On a higher bank, zone C, include a grass or sedge width of at least one metre on the paddock edge if you want a water quality filter to deal with surface runoff.
As a general guide, allow spacing of one metre for sedges and grasses, and between one and a half to two metres for bushes and trees. However, modify this for factors such as the size of the plants, how big they will grow, and expected survival rates.
Preparation for planting
Removal of competing species
Remove invasive species such as broom or gorse.
Kill unwanted trees, such as poplars and willows, by painting stumps with herbicide immediately after cutting. See regional council publications for effective methods of removing willows.
Young native plants can't compete for nutrition and moisture against imported grasses, especially cocksfoot. Therefore, before planting, remove pasture grass and other vigorous species such as thistles, either by chemical means or manually.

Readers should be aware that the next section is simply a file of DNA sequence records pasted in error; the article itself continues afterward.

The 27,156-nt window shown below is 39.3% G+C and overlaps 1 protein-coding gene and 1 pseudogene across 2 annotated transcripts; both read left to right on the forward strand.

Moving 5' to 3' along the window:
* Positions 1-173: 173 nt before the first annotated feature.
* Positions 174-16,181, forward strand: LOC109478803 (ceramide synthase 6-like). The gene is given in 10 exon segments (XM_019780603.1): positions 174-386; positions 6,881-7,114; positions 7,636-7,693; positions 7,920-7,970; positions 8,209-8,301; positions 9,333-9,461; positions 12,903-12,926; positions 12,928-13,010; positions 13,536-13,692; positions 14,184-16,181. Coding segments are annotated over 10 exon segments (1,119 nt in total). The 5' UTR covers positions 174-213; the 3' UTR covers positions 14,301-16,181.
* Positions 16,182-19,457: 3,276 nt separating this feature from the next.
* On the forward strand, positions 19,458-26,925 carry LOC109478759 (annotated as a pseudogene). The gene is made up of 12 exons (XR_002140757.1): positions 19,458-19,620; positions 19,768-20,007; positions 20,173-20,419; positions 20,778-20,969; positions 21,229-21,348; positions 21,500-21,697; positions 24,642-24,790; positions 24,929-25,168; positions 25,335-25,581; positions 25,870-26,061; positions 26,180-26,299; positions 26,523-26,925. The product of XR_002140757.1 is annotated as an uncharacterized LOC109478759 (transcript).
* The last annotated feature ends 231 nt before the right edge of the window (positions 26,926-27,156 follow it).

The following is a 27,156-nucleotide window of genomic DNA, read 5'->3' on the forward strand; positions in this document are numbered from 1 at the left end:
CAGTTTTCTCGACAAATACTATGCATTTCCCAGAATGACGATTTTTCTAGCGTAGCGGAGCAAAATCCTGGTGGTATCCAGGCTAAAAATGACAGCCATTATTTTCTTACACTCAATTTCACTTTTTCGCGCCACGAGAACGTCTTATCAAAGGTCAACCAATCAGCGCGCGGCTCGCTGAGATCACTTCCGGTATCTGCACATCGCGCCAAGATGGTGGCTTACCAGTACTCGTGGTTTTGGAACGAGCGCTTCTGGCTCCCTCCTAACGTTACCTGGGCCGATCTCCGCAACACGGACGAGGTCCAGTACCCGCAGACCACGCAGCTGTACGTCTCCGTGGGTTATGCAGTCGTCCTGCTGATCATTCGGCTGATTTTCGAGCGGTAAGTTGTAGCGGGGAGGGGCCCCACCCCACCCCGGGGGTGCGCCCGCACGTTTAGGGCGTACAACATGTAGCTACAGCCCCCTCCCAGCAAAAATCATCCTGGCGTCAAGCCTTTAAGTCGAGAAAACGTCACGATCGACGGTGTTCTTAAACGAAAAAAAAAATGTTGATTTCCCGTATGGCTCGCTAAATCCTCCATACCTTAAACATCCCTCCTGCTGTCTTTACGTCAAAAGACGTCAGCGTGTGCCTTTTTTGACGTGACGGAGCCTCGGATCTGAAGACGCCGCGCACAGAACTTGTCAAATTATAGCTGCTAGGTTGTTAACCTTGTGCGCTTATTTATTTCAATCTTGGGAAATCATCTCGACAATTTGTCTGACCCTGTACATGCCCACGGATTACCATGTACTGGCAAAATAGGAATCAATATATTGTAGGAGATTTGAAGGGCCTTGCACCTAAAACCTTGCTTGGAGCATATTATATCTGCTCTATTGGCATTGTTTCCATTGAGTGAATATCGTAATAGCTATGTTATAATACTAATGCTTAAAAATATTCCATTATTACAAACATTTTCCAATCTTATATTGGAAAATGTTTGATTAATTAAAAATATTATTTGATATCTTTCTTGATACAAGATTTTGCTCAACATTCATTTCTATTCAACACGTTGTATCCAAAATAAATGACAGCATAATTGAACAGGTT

Glyphosate herbicides are the safest to use beside waterways. Use only the recommended rate. Spray in one metre square patches where each plant is to go. It is best for the new plant to do this about three weeks before planting. Also, unwanted plants will have time to decompose and be easier to remove or plant through.
Manual turfing - with a spade, grubber or scrub bar with cutting blade - is an alternative, but it is labour intensive.
Managing weeds in riparian strips
Weeds need to be controlled for approximately three years before the native plants are self-sustaining.
Before you plant, decide how to stop the rapid regrowth of weeds and rank grass. Chemical spraying is one alternative. Another is to place a cover or weed mat around each plant.